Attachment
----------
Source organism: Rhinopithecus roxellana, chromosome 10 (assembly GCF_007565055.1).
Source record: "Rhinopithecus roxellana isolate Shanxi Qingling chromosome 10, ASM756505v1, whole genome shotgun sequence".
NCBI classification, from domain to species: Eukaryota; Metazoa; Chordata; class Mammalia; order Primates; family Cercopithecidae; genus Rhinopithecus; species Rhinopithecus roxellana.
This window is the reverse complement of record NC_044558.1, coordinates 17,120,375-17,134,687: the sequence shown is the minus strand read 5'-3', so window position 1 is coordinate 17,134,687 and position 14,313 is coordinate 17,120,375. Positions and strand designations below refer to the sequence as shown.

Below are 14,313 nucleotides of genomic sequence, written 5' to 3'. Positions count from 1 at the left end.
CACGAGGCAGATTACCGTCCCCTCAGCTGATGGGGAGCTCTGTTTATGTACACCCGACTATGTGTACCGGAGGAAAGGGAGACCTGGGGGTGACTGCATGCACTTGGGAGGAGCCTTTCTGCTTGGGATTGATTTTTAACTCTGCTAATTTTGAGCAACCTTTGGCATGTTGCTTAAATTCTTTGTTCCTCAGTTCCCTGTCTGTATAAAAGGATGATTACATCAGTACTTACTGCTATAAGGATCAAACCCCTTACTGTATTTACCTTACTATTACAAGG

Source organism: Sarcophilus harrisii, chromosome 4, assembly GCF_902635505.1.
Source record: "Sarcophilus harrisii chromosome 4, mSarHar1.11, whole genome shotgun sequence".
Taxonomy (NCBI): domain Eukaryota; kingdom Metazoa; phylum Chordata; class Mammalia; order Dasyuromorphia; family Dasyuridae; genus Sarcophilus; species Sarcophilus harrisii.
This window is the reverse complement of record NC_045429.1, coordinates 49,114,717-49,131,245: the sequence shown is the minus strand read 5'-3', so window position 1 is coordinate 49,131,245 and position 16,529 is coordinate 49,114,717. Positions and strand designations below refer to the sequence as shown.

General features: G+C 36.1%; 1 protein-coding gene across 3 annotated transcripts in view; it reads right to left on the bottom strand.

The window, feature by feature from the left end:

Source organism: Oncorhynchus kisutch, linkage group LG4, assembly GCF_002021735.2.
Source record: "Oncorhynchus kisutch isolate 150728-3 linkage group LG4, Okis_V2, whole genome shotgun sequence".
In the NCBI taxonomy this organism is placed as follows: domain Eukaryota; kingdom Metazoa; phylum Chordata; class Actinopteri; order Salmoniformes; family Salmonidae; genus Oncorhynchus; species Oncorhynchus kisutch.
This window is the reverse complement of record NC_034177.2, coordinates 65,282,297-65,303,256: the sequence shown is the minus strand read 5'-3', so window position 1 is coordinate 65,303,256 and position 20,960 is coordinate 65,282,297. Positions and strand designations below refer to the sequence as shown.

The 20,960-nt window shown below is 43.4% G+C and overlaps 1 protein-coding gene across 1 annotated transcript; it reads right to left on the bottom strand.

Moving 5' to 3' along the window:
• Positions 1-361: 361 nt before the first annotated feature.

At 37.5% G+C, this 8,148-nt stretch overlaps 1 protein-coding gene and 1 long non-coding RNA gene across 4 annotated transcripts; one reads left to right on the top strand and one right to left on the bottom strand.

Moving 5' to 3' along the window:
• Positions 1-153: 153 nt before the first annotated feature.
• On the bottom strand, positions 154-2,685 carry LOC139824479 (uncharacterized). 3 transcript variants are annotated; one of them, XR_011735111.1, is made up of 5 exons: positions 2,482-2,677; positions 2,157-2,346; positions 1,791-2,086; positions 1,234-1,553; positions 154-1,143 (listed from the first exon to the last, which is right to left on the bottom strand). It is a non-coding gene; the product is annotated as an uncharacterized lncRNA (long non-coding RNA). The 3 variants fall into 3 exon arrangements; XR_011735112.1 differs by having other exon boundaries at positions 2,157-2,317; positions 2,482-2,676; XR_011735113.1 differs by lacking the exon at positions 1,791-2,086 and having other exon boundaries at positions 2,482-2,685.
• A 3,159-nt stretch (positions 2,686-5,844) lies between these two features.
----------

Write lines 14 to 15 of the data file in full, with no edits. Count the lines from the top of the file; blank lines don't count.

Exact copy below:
Source record: "Oncorhynchus kisutch isolate 150728-3 linkage group LG4, Okis_V2, whole genome shotgun sequence".
In the NCBI taxonomy this organism is placed as follows: domain Eukaryota; kingdom Metazoa; phylum Chordata; class Actinopteri; order Salmoniformes; family Salmonidae; genus Oncorhynchus; species Oncorhynchus kisutch.